Crist offers tax-cut
Governor hopes latest proposal ends
bitter House-Senate debate
Article Courtesy of The Orlando Sentinel
Garcia and John Kennedy
Published April 26, 2007
-- Gov. Charlie Crist sought to end an increasingly tense property-tax
fight between the House and Senate by offering a new proposal Wednesday
that would save taxpayers $33.5 billion over five years.
Under the plan, the average homeowner would save $340 the first year,
growing to as much as $1,700 by the fifth year, Crist's staff said.
The proposal, which Crist said found the "sweet spot" between
the competing House and Senate plans, is an attempt to settle a struggle
among ruling Republicans that threatens to drag the Legislature past its
scheduled May 4 finish.
"I think it's important for me to lead," Crist said Wednesday
night before an Orlando town-hall meeting on property taxes. "The
people didn't elect me to mark time. They elected me to make a
The new Crist plan doesn't include swapping property taxes for a higher
sales tax -- a key component of House Speaker Marco Rubio's proposal that
the governor effectively declared dead.
"You know, there's an old song, 'You can't always get what you want,'
" Crist said, quoting lyrics from the Rolling Stones. "But if
you try sometimes, you might get what you need. And what we need is
significant property-tax relief."
The House is seeking $40 billion to $50 billion in tax reductions during
five years. The Senate plan would save $15 billion to $20 billion during
the same period.
Crist's approach builds on a proposal he made in January, when he kicked
off the property-tax-cutting push just weeks after taking office.
It would immediately roll back city and county tax collections to 2003-04
levels, while allowing some adjustment for growth and inflation. It also
would restrict future increases in all city and county revenues --
including property taxes, impact fees and other levies.
The package calls for a special election in November to double the state's
$25,000 homestead exemption. Each city and county then would have to get
voter approval in a follow-up election. To avoid removing many homes
completely from the tax rolls in poor and rural communities, the second
exemption could apply after homeowners paid taxes on at least $25,000 of
Save Our Homes portability?
Also on the ballot would be a measure allowing primary homeowners to carry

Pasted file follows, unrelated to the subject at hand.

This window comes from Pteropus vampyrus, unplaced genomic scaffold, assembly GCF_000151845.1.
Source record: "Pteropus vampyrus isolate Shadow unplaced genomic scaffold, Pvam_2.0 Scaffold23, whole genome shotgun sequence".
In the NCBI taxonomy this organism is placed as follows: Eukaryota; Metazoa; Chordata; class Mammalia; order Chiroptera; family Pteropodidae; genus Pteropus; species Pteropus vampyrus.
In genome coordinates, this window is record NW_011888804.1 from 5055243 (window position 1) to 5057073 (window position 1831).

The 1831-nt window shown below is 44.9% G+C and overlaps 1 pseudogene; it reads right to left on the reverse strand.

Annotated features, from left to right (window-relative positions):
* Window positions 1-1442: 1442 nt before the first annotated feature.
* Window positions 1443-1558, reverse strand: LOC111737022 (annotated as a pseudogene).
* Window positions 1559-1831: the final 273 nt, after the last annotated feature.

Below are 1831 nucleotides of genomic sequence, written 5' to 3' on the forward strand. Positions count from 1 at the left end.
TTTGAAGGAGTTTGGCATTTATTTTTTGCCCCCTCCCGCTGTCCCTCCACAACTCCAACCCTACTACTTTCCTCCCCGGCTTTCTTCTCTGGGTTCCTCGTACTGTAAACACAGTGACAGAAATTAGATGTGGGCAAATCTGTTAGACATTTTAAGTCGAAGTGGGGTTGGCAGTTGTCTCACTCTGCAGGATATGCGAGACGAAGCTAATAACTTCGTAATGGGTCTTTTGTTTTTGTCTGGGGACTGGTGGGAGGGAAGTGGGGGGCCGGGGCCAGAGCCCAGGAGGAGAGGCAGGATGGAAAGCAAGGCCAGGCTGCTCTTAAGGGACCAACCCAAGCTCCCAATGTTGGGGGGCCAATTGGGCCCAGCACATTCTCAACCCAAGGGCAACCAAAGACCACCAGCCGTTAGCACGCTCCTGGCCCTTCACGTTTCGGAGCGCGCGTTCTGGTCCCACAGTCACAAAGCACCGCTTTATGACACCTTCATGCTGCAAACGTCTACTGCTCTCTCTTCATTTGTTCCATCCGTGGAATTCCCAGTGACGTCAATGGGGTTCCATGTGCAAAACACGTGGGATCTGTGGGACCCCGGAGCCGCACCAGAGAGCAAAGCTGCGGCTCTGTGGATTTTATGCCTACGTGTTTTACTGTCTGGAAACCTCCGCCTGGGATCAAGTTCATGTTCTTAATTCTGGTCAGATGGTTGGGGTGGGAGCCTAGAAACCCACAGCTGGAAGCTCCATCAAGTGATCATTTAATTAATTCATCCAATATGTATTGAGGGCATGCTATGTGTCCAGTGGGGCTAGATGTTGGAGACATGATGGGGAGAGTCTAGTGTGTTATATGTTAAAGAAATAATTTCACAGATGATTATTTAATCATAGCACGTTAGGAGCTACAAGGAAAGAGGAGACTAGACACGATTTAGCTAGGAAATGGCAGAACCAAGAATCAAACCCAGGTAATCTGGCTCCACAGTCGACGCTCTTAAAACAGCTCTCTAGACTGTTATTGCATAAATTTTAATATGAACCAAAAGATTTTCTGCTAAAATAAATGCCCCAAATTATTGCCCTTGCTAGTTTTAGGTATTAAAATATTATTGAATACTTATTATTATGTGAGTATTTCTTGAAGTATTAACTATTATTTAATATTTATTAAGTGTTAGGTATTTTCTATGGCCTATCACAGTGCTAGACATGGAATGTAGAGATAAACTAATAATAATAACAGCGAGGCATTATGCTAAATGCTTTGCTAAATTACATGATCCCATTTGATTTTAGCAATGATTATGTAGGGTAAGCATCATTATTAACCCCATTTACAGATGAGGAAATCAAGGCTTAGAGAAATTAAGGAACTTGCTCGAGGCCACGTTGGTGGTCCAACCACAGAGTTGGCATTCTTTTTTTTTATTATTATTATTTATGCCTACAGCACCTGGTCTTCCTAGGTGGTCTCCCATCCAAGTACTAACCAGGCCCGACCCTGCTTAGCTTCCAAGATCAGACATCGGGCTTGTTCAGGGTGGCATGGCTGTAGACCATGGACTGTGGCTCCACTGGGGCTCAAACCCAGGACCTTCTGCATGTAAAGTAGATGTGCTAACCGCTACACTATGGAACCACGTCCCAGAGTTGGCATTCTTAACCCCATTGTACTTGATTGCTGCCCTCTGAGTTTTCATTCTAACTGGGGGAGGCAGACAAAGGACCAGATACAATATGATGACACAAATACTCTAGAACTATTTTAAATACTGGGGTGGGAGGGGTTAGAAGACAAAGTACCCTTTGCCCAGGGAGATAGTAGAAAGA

with them when they move the savings they have accumulated under Florida's
Save Our Homes tax cap.
Finally, first-time home buyers would gain an immediate 25 percent
reduction on the taxable value of the house, under Crist's plan.
Senate Republicans said they were encouraged by the governor's proposal,
particularly because it does not include the sales-tax hike that they
"The biggest thing here is no tax increase," said Senate Finance
and Tax Chairman Mike Haridopolos, R-Melbourne. "I think the governor
has weighed in because he, like we, [was] uncomfortable with the sales-tax
The tax debate is now mostly a drama featuring Rubio, R-West Miami, and
House Republicans against everyone else. But few predict that Rubio's
surrender is imminent.
"I think the worst is yet to come," Sen. Jim King,
R-Jacksonville, said. "There will be some gnashing of teeth before
this gets done."
Rubio's chief property-tax negotiator, Republican Rep. Dean Cannon of
Winter Park, said the House remains committed to the deep level of tax
cuts it has already outlined -- which are more than the governor has
proposed and also rely on the sales-tax hike.
'Drop like a rock'
"We've defined 'drop like a rock' our way," Cannon said, quoting
Crist's well-used catchphrase. "We'd hope he would want to cut the
people's taxes as much as we want to cut the people's taxes."
Crist's plan follows a week of increasingly harsh criticism of the House
plan from senators in both political parties, which continued Wednesday
when Senate President Ken Pruitt, R-Port St. Lucie, called it "a
proven fact that the higher sales tax, the more regressive it is."
Still, Rubio and the House have shown no signs of budging off an approach
they insist would both save money and restore fairness to the property-tax
system, where many longtime homeowners pay far less in taxes than recent
buyers because of the Save Our Homes tax cap.
The standoff extended into a third day of negotiations, which the House
and Senate spent wrestling into the night over how far to force local
governments to rollback their property-tax collections.
House-Senate talks break off
Talks abruptly ended about 8:30 p.m., with both sides accusing the other
of doing little to resolve differences. Senators appeared ready to walk
out when the meeting was gaveled to a close.
In Orlando, at the town-hall meeting at Valencia Community College's east
campus, Crist heard from about 90 frustrated property owners demanding tax
Residents, many of them rental-property owners, complained that soaring
assessments had raised taxes so high they could barely afford to maintain
their properties or turn even a small profit. They and others largely
blamed local elected officials for failing to roll back tax rates as
property values rose.
If the Legislature and Crist want to ensure tax relief, they said, they
would have to find a way to curb spending at the local level.
"We are in trouble," Orlando resident Elese Sanford said.
"We have to have help." But, she said, "I beg you" not
to pass tax reform without caps on local government. "They could do a
lot of cutting."
When another resident pointed out that local officials contend they would
have to cut essential services such as fire and police protection, Crist
"That's pathetic," he said. "Nobody believes that. Nobody's
And if local governments make that argument, Crist said, then "shame